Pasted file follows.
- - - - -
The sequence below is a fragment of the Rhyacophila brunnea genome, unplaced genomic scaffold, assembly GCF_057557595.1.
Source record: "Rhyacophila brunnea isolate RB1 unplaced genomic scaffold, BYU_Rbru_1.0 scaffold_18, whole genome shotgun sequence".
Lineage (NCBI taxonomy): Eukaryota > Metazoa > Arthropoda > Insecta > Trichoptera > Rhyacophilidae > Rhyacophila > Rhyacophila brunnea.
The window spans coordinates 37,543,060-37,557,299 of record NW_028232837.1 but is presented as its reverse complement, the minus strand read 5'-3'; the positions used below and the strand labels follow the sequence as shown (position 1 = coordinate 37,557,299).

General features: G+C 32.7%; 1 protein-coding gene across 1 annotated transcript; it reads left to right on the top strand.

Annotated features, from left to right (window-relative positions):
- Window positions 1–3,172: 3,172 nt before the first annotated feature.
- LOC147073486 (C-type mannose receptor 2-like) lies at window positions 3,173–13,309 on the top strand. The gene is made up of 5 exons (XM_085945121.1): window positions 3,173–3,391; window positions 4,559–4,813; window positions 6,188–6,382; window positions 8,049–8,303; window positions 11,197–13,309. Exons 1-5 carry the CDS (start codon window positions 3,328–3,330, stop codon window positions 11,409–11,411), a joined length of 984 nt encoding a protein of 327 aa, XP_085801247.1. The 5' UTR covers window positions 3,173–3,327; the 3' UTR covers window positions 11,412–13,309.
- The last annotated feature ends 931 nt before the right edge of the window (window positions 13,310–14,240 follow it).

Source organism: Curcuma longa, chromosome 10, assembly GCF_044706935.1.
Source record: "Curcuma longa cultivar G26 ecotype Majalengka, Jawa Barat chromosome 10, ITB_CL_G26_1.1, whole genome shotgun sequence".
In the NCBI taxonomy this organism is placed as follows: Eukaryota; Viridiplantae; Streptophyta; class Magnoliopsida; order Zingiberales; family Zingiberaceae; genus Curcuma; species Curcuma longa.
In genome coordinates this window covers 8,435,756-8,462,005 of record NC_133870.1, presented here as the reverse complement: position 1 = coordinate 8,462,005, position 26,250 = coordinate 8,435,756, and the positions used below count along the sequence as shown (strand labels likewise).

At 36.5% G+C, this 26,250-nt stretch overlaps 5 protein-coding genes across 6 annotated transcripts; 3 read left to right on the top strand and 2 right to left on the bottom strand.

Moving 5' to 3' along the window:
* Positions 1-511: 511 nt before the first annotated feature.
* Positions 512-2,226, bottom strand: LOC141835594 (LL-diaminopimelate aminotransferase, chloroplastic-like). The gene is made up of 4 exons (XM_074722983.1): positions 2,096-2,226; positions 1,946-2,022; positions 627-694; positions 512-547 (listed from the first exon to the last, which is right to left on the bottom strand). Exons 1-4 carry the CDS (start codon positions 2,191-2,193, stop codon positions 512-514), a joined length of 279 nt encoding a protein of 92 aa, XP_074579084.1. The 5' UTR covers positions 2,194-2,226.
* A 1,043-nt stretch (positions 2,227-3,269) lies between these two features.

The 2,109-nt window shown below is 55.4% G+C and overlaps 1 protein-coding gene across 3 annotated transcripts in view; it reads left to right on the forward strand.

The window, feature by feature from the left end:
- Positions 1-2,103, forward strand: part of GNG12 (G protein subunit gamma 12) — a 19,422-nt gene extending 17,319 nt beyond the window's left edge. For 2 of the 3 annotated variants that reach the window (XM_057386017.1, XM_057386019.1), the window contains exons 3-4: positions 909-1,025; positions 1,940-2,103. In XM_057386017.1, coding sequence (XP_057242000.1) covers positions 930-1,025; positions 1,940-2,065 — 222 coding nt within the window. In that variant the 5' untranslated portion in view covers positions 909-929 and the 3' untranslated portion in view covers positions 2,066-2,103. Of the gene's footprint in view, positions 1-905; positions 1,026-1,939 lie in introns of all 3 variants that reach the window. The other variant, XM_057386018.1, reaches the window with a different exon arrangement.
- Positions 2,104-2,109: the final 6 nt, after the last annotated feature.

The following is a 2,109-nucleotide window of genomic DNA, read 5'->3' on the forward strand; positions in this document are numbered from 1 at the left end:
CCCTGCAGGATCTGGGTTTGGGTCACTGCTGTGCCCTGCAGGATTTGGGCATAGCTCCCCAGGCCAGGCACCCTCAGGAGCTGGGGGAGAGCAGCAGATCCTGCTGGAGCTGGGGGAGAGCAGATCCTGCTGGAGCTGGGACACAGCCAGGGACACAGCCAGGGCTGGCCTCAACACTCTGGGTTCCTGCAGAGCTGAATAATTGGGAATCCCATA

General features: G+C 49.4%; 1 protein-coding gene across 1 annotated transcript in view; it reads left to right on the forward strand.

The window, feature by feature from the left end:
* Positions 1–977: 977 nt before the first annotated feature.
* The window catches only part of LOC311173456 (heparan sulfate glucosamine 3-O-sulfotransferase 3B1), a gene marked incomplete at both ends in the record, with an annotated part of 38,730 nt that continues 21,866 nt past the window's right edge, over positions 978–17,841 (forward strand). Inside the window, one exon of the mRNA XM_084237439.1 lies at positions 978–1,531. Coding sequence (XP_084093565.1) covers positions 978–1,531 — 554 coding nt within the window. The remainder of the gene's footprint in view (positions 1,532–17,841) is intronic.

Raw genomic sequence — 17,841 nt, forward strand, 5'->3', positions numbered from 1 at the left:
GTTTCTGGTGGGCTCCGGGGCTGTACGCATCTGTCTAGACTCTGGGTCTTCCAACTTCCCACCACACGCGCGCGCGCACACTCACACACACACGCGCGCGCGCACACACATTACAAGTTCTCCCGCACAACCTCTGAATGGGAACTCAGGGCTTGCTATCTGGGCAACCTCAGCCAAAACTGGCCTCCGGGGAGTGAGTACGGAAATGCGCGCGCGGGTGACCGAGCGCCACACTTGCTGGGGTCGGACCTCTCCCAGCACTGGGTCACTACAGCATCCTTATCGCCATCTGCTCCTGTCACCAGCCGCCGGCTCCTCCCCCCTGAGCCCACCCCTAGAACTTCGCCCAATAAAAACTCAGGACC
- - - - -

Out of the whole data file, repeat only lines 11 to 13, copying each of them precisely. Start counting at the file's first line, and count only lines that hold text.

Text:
Source record: "Curcuma longa cultivar G26 ecotype Majalengka, Jawa Barat chromosome 10, ITB_CL_G26_1.1, whole genome shotgun sequence".
In the NCBI taxonomy this organism is placed as follows: Eukaryota; Viridiplantae; Streptophyta; class Magnoliopsida; order Zingiberales; family Zingiberaceae; genus Curcuma; species Curcuma longa.
In genome coordinates this window covers 8,435,756-8,462,005 of record NC_133870.1, presented here as the reverse complement: position 1 = coordinate 8,462,005, position 26,250 = coordinate 8,435,756, and the positions used below count along the sequence as shown (strand labels likewise).